Associate professor Abbie Smith-Ryan’s research shows that short periods of exercise can yield relatively quick health improvements.
Ten minutes of exercise on three days each week can make you feel better, give you more energy and make you healthier.
Sound like an infomercial or too good to be true?
Not according to Abbie Smith-Ryan, researcher and associate professor of exercise and sport science in the College of Arts & Sciences, who has seen amazing results in her research with folks who lost weight and improved their overall fitness by exercising just 30 minutes each week.
“We’re all very busy,” Smith-Ryan, who also researches nutrition, said. “We’re taking care of everyone else but ourselves, getting our work done and family responsibilities, so exercise and nutrition are the first things to go.” But research shows that exercise and nutrition make everything else work better, especially physically and mentally. “Once you prioritize exercise, it can become a habit with so many benefits such as more energy and productivity, better sleep and improved heart health and immunity,” she said.
How do you start?
Simplify things. Based on evidence from her research, Smith-Ryan suggests high-intensity interval training (HIIT). HIIT, short periods of higher intensity exercise, usually yields relatively quick and sustainable results such as improved insulin blood glucose and cardiorespiratory fitness and reduced belly fat. Her team has seen great results with HIIT in many types of people. The people in their study exercised two-to-three times a week in 20-minute sessions. Each session consisted of ten bursts of one-minute activity riding a stationary bicycle followed by one minute of rest or easy activity.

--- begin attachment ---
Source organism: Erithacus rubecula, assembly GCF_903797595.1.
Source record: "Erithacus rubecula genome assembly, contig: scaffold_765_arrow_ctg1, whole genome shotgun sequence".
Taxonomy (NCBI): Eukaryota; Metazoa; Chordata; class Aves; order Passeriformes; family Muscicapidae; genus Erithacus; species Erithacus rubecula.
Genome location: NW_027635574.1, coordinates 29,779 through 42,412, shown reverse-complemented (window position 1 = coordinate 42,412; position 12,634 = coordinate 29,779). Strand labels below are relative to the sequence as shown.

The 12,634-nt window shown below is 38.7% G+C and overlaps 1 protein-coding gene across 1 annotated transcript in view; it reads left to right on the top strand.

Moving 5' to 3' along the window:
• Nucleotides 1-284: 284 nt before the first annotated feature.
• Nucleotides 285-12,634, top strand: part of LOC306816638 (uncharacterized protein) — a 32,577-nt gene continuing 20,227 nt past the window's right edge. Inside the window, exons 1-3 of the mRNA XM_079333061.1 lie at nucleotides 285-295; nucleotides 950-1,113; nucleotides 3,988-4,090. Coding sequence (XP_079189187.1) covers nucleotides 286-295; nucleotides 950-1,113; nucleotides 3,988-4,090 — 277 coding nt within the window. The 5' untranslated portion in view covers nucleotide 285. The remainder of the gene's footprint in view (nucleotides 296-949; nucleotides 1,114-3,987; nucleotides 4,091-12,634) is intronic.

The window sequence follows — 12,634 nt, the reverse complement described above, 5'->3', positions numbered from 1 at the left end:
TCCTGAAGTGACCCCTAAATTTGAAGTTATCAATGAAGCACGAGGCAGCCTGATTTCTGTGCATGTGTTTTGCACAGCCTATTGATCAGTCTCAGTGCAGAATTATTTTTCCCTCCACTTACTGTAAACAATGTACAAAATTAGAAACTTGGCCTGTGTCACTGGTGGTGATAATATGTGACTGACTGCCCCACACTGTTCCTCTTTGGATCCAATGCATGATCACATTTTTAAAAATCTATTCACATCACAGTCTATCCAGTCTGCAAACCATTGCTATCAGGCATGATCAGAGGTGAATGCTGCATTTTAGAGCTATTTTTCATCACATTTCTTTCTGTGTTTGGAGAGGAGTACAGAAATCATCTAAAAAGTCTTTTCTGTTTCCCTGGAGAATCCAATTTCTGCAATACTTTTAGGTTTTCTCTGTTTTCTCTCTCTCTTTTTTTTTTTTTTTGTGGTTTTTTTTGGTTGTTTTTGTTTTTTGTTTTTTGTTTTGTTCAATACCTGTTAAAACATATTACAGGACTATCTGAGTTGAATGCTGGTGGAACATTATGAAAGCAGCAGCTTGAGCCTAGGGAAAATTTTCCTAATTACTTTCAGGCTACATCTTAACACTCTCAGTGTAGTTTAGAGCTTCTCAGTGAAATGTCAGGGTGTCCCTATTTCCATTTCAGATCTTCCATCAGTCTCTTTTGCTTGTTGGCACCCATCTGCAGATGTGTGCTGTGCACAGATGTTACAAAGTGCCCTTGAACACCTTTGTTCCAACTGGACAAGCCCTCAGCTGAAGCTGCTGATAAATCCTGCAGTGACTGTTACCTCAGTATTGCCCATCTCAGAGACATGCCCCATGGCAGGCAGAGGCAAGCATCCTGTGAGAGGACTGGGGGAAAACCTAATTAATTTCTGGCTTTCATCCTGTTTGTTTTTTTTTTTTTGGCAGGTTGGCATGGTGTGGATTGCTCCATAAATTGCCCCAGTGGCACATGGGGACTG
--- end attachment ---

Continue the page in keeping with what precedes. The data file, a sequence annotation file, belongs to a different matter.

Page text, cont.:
That’s just 10 minutes of work three times two or three times a week.
The “intense” part of HIIT sounds scary. Don’t worry. Intensity is relative to your starting level of fitness. Smith-Ryan defines intensity as an exercise pace that prevents you from talking. “It’s okay for it to be a bit painful, like the kind of burning sensation you get in muscles that are working. That’s all good,” Smith-Ryan said. “For a person who’s never exercised, it’s knowing that a little discomfort for a minute is good. Sweating is highly encouraged as it’s very good at regulating blood pressure.”
Safety is always an issue, Smith-Ryan said, and her team recommends many ways to be safe.
In the lab, the team assesses the baseline fitness of research subjects. Others can use smart watches to determine and track heart rate, which is particularly good for people who take beta blockers or blood pressure medications that keep heart rate lower during exercise. Discussing HIIT with your doctor is a good idea. It also doesn’t have to be complicated; pick an intensity you can’t sustain and repeat that.
“Essentially, realize that you’re going to do something hard for a minute,” Smith-Ryan said. The exercise can be anything: walking, stairs, swimming. However, she recommends finding something that you don’t normally do or that you’re not good at doing to increase your heart rate. Then, choose an intensity level that, by the end of a minute, you need a break of no movement or a slower pace.
And, for some people, having a workout partner not only provides safety but also introduces motivation and accountability.
Resistance training for long-term health